During his career as professor, St. Thomas composed also the Quaestiones Disputatae and the Quodlibeta. When a problem, arising out of the interpretation of Aristotle or of the Lombard, was so complicated that its discussion would occupy too much space in the Scholastic commentary, or was so difficult as to puzzle the bachelor, whose duty it was to expound the text of Aristotle or of the Lombard, it was made the subject of a special treatise by the master, and such treatises were called Quaestiones Disputatae. The Quodlibeta were answers to questions put to the master by pupils or by outsiders. When, therefore, we find the following among the questions answered by St. Thomas: Did St. Peter sin mortally when he denied Christ? Does a crusader who is returning from the Holy Land die a better death than one who is going thither? Do the damned rejoice at the sufferings of their enemies?{6} we should admire the gentle forbearance with which he strove to remove the difficulties that lay in the way of minds less gifted than his.

After the completion of the first and second parts of the Summa Theologica, St. Thomas took up his abode at the convent of his order in Naples and there devoted himself to the completion of the third part. At the end of a year and a half, having reached the ninetieth question, he felt that he could proceed no farther with the work, and when his faithful friend Reginald urged him to continue, he answered in all simplicity, "Non possum." In obedience, however, to the command of Gregory X, he set out for Lyons at the beginning of the year 1274 in order to attend the council that was being held in that city. He fell sick on the way, and when the Cistercian monks of Fossa Nuova, near Maienza, invited him to their cloister, he accepted their invitation. There he spent the last days of his life among the sons of St. Benedict, whose brethren at Monte Cassino had watched over his early education, and there, on March 7, he died while expounding the Canticle of Canticles.

Character. Contemporary biographers and the witnesses whose depositions are to be found in the Acts of canonization bear testimony to the exalted sanctity of the Angelic Doctor; the Pange lingua, the Lauda Sion, and the prayers which he composed for the office of the Blessed Sacrament testify to his great piety. Every page of his philosophical and theological works reveals the author's single-minded devotion to truth, his courtesy towards his opponents, and his extraordinary grasp of the great principles of Scholastic philosophy and theology. Tocco describes him as "magnus in corpore et rectae staturae quae rectitudini animae respondet . . . animum nulla sensualis passio perturbabat, nullius rei premebat affectio temporalis, nec ullius honoris inflabat ambitio . . . intro modo contemplativus et coelestibus deditus."{7}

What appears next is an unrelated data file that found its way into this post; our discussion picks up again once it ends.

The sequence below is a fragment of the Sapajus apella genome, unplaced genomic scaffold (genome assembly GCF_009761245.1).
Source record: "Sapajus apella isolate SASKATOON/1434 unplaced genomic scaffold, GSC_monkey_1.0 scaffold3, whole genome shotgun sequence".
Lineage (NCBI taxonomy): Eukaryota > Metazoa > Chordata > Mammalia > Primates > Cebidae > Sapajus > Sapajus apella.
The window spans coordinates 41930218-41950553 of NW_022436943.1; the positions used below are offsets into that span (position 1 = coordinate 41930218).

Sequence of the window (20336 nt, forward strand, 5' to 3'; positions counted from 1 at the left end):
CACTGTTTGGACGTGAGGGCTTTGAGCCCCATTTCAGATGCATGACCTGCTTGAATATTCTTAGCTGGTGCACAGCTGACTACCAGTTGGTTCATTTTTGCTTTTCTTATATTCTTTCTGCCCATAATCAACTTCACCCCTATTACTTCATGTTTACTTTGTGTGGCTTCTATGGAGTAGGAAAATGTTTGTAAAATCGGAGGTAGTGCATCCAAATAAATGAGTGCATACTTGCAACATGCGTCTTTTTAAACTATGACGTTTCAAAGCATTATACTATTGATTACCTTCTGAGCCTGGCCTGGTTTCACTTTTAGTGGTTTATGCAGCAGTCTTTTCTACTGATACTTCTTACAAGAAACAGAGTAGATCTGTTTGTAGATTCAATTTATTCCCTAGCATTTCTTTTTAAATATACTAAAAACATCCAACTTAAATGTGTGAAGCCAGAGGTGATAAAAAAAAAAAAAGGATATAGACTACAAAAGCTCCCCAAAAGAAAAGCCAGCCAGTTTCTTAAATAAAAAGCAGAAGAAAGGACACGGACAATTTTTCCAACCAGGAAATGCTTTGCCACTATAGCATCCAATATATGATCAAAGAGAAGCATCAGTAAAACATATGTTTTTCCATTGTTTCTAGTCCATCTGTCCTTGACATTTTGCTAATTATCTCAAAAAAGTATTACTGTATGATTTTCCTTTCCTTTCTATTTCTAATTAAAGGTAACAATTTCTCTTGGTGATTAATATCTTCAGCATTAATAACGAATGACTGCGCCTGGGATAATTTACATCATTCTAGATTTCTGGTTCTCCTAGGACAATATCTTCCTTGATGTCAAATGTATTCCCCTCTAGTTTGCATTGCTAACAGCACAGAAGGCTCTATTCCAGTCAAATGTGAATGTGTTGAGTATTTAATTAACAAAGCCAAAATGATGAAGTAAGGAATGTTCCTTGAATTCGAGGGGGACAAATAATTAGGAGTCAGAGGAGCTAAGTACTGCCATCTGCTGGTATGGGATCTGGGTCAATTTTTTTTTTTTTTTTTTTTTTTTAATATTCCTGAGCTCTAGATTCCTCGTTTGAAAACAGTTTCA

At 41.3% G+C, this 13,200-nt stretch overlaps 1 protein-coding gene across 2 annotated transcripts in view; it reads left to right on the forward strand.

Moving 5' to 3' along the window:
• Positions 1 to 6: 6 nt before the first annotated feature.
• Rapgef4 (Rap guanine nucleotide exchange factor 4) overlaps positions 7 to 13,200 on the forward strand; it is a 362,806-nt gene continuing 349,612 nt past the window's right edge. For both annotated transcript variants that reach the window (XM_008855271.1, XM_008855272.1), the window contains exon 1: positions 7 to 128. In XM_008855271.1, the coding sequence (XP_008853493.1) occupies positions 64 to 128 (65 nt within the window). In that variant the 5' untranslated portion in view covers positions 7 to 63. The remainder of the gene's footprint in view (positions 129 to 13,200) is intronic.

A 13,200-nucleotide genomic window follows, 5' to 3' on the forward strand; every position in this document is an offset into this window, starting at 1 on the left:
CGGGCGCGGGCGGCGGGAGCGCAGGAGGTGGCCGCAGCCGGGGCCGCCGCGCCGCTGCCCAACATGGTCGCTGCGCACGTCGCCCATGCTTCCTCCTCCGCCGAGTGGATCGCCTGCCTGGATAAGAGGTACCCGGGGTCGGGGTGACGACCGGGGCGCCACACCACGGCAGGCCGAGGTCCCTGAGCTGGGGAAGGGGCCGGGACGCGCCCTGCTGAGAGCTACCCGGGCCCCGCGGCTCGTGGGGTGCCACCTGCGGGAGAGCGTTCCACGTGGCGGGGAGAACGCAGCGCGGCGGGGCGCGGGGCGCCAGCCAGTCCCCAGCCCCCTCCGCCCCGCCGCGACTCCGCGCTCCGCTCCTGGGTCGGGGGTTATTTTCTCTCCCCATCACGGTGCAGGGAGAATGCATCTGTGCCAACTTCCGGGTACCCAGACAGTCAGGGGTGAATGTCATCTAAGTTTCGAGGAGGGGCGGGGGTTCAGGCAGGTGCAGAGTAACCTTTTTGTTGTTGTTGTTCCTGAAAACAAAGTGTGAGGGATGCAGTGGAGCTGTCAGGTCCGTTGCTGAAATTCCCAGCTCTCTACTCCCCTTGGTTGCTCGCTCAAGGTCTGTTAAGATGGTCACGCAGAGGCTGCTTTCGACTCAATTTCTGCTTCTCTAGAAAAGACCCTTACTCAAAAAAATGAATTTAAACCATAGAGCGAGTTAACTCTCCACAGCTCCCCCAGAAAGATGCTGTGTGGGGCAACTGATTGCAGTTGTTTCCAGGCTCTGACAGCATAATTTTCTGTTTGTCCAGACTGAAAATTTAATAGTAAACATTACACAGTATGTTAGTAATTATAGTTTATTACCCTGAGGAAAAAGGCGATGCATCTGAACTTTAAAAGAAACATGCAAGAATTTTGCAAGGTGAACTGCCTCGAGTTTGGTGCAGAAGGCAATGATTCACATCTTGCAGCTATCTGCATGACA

Sources. The principal editions of the works of St. Thomas are the following: the Roman edition of 1570 (known as the edition of Pius V), the Venetian edition of 1592, the Paris edition of 1660, the Parma edition of 1852, and the Leonine edition begun by the Dominicans at Rome in 1882 by order of Leo XIII. The works of St. Thomas may be grouped as follows: (1) commentaries on the works of Aristotle; (2) commentaries on the Books of Sentences; (3) exegetical works, i.e., commentaries on the Scriptures, and collections of the opinions of Patristic exponents of the text (Catena Aurea); (4) commentaries on the Pseudo-Dionysian treatise De Divinis Nominibus, and on the Boethian treatises De Hebdomadibus and De Trinitate; (5) Summa contra Gentiles, Summa Theologica, Quaestiones Disputatae Opuscula, and Quodlibeta.

On the question of the genuineness of the works ascribed to St. Thomas, cf. the Dissertatio Critica by De Rubeis, which is prefixed to the Leonine and other editions.


In treating of the philosophical system of St. Thomas it will be found convenient to consider: (1) St. Thomas' notion of science, doctrine of the interrelation of sciences, doctrine of universals, theory of knowledge; (2) logic; (3) anthropology; (4) cosmology; (5) metaphysics, including natural theology; and (6) moral and political doctrines.

1. Notion of Science, etc. (a) Science is the knowledge of things through their causes. Scientific knowledge differs from knowledge in general in this, that it gives the cause, or wherefore, of a phenomenon or event. It is, therefore, defined as a knowledge of principles;{8} for, when we define science as a knowledge through causes, we mean primarily those intrinsic causes, or principles, which constitute the unalterable natures of things and underlie their external, shifting, sense-perceived qualities. And, since it is on the unalterable natures of things that laws are based, science may be defined as the knowledge of laws: it is concerned with what is changeable and contingent in so far as the changeable and contingent contains the necessary and universal, which is the true object of scientific knowledge.{9}

(b) Faith and Reason. Intimately associated with the notion of science is the notion of truth. Truth is defined as "adaequatio rei et intellectus."{10} Now God is the source of all truth. He communicates it to us directly by revelation and indirectly by giving us the power by which we acquire it. Science acquired in the former manner would be divine, while the science which we ourselves derive from experience and reason is human. Theology is partly divine and partly human. It is divine in its origin, for it starts with revealed truths as principles; and it is human in the course of its development, for it proceeds from premise to conclusion by the aid of reason. The distinction between divine science and human science is not a distinction of material objects, that is, of the truths with which each is concerned, but rather a distinction of formal objects, that is, of the point of view from which the same truths are studied in each science. The difference between theology and philosophy does not consist in the fact that theology treats of God, for philosophy also treats of God and divine truths; the distinction consists rather in this, that theology views truth in the light of divine revelation, while philosophy views truth in the light of human reason. This is the first and broadest distinction between theology and philosophy.{11}